Updated news on the Gambino, Genovese, Bonanno, Lucchese and Colombo Organized Crime Families of New York City.

Friday, November 25, 2016

Bail hearing for Genovese associate is once again postponed

A courtroom showdown over an accused mobster's pretrial release has been postponed in Massachusetts as the defendant remains marooned in a New York City prison.
Ralph Santaniello, 49, of Longmeadow, has been held behind bars since his arrest on Aug. 4 along with four other men with reputed Mafia ties. Santaniello faces charges in connection with extortion, loansharking and illegal gaming schemes and investigators say a government witness reported that Santaniello threatened to behead him if the witness did not agree to pay thousands of dollars in kickbacks from his towing business.
Santaniello slapped him in the face, according to the witness, only identified in court records and during hearings as "Victim One."
Also arrested in August were were Giovanni "Johnny Cal" Calabrese, 53; and Gerald Daniele, 51, both of Longmeadow; Francesco "Frank" Depergola, 60, of Springfield; and Richard Valentini, 51, of East Longmeadow. All pleaded not guilty to the charges at their arraignments. And, all but Santaniello, won pretrial release and are out on bail.
Santaniello and Depergola also face RICO conspiracy charges in federal court in Manhattan in connection with an $30,000 extortionate loan to an unnamed witness at a Chicopee pizza shop at the behest of New York Genovese crime family capo Eugene "Rooster" O'Nofrio, 74. O'Nofrio had a long history of negotiating with Greater Springfield-based gangsters, according to law enforcement sources.

Federal indictment: Local reputed mobsters threatened to behead tow company operator
Five members of the "Springfield Crew" associated with the New York-based Genovese Crime family were arrested in an early morning sweep.
The unnamed witness in the Chicopee meeting appears to be an undercover federal agent posing as a mobster, a la "Donnie Brasco", aka Joseph Pistone, an FBI agent who posed as a mobster in New York City for six years.
The New York charge - where Santaniello and Depergola are bit players at best - is the root of why Santaniello has been stuck in a Brooklyn prison since early September. He was transferred there by the U.S. Marshals Office that month for a routine arraignment and hasn't returned.
U.S. District Magistrate Judge Katherine Robertson questioned lawyers and marshals during hearing in August, to ensure Santaniello wouldn't get stranded in the prison system. But, it appears he has.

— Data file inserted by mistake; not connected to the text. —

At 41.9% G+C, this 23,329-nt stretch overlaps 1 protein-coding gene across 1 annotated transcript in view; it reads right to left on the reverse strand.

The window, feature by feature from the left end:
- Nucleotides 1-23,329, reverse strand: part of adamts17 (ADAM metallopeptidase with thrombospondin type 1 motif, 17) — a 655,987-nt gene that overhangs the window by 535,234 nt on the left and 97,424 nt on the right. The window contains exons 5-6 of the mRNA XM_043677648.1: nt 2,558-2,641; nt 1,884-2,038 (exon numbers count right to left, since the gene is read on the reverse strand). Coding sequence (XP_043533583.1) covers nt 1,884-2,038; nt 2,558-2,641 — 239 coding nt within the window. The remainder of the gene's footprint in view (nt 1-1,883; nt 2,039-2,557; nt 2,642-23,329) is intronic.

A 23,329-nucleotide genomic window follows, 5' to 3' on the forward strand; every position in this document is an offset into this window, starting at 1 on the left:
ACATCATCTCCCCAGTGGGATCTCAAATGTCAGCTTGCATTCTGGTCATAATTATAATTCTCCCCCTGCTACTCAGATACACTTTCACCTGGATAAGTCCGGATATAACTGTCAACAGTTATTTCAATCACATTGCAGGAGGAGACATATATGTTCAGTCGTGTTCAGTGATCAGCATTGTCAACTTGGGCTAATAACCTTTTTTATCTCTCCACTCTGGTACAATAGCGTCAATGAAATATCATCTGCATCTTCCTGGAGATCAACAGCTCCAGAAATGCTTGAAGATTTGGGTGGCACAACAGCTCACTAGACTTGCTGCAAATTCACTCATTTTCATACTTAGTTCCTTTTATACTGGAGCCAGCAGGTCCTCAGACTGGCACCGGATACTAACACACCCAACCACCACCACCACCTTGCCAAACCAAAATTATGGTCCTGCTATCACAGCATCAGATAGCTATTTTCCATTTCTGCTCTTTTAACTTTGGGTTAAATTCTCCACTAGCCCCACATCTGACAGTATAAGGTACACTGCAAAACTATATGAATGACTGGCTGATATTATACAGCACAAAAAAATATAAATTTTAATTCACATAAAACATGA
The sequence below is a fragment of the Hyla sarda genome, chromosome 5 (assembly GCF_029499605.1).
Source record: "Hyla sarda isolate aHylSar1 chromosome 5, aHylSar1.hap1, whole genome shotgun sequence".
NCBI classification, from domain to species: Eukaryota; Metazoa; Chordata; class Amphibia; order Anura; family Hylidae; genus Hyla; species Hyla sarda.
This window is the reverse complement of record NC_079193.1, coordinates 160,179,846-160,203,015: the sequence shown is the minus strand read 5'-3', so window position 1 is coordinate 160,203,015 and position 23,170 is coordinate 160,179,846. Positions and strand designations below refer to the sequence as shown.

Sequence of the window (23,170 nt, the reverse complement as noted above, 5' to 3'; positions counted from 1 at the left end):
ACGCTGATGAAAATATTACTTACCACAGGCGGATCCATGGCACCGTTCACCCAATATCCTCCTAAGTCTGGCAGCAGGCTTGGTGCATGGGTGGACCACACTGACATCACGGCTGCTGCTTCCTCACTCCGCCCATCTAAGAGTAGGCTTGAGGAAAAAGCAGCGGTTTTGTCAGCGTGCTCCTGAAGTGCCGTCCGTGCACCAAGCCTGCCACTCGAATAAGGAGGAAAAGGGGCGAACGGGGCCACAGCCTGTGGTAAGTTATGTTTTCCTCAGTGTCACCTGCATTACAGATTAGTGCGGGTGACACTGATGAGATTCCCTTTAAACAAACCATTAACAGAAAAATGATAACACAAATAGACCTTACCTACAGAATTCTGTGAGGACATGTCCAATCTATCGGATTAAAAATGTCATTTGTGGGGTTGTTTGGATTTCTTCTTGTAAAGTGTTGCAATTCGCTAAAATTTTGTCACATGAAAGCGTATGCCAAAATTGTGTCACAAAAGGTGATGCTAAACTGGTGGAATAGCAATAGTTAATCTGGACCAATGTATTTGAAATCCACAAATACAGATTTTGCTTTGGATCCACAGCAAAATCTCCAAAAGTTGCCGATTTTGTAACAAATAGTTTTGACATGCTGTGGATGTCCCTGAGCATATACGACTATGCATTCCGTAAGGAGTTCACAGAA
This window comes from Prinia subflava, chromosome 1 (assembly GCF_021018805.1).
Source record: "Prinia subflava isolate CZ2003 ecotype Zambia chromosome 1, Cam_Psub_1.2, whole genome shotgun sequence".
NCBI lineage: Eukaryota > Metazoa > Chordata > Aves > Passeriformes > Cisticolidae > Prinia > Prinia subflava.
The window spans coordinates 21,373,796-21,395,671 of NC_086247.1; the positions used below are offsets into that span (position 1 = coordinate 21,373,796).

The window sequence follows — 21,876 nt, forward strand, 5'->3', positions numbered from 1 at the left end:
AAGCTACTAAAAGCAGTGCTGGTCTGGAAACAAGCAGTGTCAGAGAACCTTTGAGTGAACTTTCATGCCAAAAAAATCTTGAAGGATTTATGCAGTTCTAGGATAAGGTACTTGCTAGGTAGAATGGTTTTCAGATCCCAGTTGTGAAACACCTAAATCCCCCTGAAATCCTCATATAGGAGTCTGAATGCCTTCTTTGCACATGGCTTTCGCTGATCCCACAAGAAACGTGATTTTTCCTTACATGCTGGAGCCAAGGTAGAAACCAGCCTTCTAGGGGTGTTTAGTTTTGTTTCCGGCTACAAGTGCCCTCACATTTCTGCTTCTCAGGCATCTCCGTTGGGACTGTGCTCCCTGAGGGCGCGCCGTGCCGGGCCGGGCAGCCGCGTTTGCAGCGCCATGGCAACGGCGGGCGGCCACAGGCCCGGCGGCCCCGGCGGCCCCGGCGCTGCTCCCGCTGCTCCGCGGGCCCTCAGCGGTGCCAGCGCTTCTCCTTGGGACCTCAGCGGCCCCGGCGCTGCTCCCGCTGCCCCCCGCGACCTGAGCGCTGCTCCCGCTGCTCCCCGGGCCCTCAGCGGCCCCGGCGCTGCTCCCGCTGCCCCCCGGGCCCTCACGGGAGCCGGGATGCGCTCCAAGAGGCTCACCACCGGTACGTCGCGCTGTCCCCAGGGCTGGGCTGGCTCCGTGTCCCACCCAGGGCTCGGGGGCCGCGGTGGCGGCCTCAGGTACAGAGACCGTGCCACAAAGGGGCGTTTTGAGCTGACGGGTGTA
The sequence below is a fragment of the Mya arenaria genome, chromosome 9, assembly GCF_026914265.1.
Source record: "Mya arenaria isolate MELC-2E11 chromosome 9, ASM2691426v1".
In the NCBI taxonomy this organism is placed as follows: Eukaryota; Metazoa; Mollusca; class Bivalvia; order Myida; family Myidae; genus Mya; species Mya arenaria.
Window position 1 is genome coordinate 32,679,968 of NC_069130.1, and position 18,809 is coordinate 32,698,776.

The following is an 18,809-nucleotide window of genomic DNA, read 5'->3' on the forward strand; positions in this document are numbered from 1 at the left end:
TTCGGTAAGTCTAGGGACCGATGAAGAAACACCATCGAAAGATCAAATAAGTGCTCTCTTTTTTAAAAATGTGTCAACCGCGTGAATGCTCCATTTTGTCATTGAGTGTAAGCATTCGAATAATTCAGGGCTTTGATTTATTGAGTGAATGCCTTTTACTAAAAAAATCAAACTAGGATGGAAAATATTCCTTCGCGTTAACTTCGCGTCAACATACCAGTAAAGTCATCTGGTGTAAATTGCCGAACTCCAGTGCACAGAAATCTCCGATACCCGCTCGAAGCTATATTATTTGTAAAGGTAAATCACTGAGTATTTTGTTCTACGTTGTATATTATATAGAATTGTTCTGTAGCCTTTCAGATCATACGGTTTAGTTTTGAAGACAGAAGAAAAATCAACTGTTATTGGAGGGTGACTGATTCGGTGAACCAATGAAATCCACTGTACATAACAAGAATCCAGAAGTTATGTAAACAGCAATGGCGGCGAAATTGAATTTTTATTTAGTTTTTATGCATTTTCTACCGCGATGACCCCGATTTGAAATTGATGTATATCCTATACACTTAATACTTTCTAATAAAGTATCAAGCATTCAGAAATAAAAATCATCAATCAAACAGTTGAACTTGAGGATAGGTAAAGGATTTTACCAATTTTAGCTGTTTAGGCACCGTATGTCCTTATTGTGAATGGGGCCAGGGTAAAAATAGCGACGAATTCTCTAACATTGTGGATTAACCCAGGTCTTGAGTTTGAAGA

A second bail hearing scheduled before U.S. District Judge Timothy Hillman in Worcester for Nov. 18 has been indefinitely postponed, according to the court docket.
Despite the magistrate judge's specific inquiry, the reason for the delay in Santaniello's transfer is unclear as yet.
In terms of the underlying debate of Santaniello's pretrial release, lawyers have already made their positions clear in court filings.
Daniel D. Kelly, a lawyer for Santaniello, has argued prosecutors have overstated his client's role in the organized crime world and that there are simple measures to assure his client's safe pretrial release.
"He is not alleged to have a membership in the LCN (La Cosa Nostra) but rather was noted as an associate," Kelly's motion challenging Santaniello's continued pretrial detention reads.
An FBI agent previously testified in court that Santaniello and Depergola were teed up for sanctioning, or "being made," which carries significant benefits in the mob world, but the Genovese crime family had shut down membership.
"Currently the books are closed with the Genovese crime family. Therefore no one is being made," Agent Robert Zanolli testified in August.
Prior to the Santaniello hearing that was scheduled before U.S. District Judge Timothy Hillman on Nov. 18, Assistant U.S. Attorneys filed a motion to oppose his release.
The opposition motion notes that Santaniello towed the classic Mob line of threats and violence, providing highlights of recorded conversations with Victim One.
"He also threatened Victim One, telling him that this was his 'last warning,' but
that he was 'going to be nice' before I [Santaniello] blow up again.' When Victim One equivocated about whether he would pay, the Defendant said 'See, when you
talk like that you're going to get your f***ing head cracked.' Unbeknownst to the
Defendant, this entire confrontation was recorded by law enforcement, who were hiding on the premises," read the government's response.
A notation on Santaniello's court docket indicates the delay in his case is "indefinite" because he is not in the state.
Kelly calls the delay "inexplicable."
A magistrate judge previously ruled Santaniello should be held pending trial because he exhibited a "casual brutality" toward the tow company owner and appeared to be a leader in the Springfield faction of the Genovese crime family.



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